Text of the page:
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Trust and Trauma

by Jackson Hostler 2 years ago in coping
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Complex trauma and how I don't know what it means to trust

Trust and Trauma
Photo by CHUTTERSNAP on Unsplash

As I sit here, I find myself torn to pieces. I am nearly thirty years old and as I've stated in a previous article, working on my complex trauma. Years of abuse has put me in a strange place. I have been with my partner for going on five years now, and I don't know how to trust her.

I am working on a twelve week program that confronts my internal dialogue and works on changing it. I am challenged each week to face different aspects and layers of the trauma that I've experienced. And one of those is trust. Part of that facing involved writing down all the ways we trust someone. And I came up blank. I didn't understand. I couldn't think of a single thing and kept having to refer to example worksheets in order to push my way through this particular round of therapeutic homework. Let me tell you, it hurt. I am still hurting over it.

Simple things like relying on someone to be timely, or expecting them to be safe to talk to are examples of trust. I know this only because of the examples presented to me. I don't know these things for certain. And I don't know how to unravel the way that I feel about it. It leaves me twisted up because I understand that this is the fault of my childhood. Of the screaming, the yelling, the inconsistent temperaments of the adults around me. The confusing uncertainty that came with never really knowing what you'd do wrong this time.

The other themes that I have touched base with have included safety, as well as power and control. It's all about layering these different issues and bringing it all around to how I view the world despite what I have been through. Re-working how I view my own trauma, and how I handle personal relationships along with worldly relationships. I have had to spend my whole life believing that people were the enemy. That they would happily abandon you, abuse you, leave you feeling useless without batting an eye. I became a master at ghosting others. And now I am facing it all. The way I break down. The anxiety that I feel all the time. The depression that eats away at my ability to accomplish anything. My poor self-esteem. It's all there, all out on the table.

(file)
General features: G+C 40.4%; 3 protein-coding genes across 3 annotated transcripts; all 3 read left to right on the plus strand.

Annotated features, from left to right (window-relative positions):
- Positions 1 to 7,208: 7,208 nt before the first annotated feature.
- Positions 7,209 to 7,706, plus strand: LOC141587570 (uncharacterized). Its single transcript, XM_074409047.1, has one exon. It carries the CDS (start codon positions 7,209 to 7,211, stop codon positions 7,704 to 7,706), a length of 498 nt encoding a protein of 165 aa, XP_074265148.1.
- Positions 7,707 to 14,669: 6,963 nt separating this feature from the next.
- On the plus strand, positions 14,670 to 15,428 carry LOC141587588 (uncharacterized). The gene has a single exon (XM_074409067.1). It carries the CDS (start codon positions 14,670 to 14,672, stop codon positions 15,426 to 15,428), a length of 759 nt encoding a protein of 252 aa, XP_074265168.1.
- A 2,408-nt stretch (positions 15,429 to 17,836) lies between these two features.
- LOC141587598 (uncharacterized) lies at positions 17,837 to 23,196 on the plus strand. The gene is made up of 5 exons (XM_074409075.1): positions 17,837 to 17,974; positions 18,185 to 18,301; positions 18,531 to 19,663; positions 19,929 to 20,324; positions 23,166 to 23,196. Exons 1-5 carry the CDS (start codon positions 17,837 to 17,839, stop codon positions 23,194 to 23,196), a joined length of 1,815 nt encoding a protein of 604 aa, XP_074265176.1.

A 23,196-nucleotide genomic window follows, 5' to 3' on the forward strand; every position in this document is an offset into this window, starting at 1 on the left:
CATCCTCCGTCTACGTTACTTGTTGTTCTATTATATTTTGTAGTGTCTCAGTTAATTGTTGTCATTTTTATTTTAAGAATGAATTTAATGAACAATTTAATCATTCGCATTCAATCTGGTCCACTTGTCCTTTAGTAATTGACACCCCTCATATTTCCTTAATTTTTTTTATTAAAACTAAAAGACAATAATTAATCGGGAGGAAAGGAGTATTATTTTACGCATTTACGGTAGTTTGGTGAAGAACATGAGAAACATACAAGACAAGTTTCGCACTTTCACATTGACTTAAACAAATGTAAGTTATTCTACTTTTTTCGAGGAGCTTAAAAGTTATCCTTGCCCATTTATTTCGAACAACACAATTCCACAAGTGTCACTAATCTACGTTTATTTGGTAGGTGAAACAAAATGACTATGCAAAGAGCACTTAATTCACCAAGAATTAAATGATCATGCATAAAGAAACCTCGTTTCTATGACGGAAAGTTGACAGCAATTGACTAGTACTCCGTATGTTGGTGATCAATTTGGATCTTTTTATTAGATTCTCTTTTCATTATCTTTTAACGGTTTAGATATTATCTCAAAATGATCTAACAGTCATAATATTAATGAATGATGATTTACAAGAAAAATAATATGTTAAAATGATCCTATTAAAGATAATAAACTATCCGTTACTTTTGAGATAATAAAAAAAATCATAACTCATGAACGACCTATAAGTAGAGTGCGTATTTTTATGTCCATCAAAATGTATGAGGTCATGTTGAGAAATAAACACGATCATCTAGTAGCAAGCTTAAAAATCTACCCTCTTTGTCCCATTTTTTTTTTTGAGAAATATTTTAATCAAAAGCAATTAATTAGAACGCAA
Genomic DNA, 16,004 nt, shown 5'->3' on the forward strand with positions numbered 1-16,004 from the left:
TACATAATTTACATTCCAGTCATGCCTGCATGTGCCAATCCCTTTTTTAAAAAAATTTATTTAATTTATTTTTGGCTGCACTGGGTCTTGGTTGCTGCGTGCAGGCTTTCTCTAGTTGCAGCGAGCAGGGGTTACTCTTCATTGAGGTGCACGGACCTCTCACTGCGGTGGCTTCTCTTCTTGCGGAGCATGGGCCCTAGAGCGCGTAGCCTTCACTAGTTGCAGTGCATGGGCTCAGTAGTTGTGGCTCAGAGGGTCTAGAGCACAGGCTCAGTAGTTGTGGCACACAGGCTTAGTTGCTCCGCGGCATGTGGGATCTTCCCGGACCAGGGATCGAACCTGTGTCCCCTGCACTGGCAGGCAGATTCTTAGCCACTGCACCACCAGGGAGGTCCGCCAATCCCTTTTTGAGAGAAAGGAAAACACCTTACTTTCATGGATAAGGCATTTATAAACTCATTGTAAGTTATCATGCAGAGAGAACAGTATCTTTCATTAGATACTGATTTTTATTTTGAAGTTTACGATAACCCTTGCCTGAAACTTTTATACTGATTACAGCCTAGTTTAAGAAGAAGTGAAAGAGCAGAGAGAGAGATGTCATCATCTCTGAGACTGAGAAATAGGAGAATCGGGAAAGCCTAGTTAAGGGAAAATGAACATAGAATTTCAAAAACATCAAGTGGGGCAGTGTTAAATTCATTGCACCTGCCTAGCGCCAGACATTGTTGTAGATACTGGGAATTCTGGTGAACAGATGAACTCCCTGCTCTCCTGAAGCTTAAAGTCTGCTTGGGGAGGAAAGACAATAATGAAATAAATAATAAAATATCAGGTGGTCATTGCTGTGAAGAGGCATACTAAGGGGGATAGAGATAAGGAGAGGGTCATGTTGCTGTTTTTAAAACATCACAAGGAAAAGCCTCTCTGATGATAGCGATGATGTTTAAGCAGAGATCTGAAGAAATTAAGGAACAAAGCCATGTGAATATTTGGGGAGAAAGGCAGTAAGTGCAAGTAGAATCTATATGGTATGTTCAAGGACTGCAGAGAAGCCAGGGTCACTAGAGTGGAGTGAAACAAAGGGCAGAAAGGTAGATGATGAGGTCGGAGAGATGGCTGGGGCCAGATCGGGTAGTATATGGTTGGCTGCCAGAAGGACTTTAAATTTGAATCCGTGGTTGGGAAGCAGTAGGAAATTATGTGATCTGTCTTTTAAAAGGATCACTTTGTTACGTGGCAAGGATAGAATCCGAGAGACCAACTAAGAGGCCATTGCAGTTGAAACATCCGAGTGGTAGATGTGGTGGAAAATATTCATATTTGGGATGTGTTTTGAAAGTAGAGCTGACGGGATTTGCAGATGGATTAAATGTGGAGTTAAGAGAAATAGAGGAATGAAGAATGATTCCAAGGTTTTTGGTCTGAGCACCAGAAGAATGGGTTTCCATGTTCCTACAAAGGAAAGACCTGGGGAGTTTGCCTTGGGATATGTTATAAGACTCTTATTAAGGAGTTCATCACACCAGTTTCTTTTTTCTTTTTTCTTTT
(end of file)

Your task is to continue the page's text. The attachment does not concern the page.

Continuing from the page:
Trust is a tough one. In order to trust, you have to feel safe. Easy enough to comprehend, harder to put into practice. Because even with the woman that I love, have loved since I was seventeen years old, I don't feel safe. If she seems a little down, I assume it's my fault. If she gets too loud, I shut down or explode to defend myself. One ugly response after another as I live my entire existence in fight, flight or freeze. Power and control are another part of this. I either submit to everything, or I exert so much control that I tease that line of being abusive myself.

I explain all of this because it's important to understand trust. How it works. It isn't just looking at someone and knowing that they won't cheat on you, or steal from you. It's also feeling as though you can talk to them about anything. It's about knowing yourself well enough that you are aware of what is good or bad for you. It's being aware that your mechanic does know what they are doing and you can rely on them to get the job done. Or understanding that a doctor has spent years perfecting their practice and in theory shouldn't kill you with a misdiagnosis. Or more than that, it's realizing when those people are frauds and being able to stand up for yourself. Trust is a bare basic in terms of human interaction. You trust your friend to keep your secrets. You trust your boss to guide you in the right direction and be upfront with you about performance. You trust your own judgement.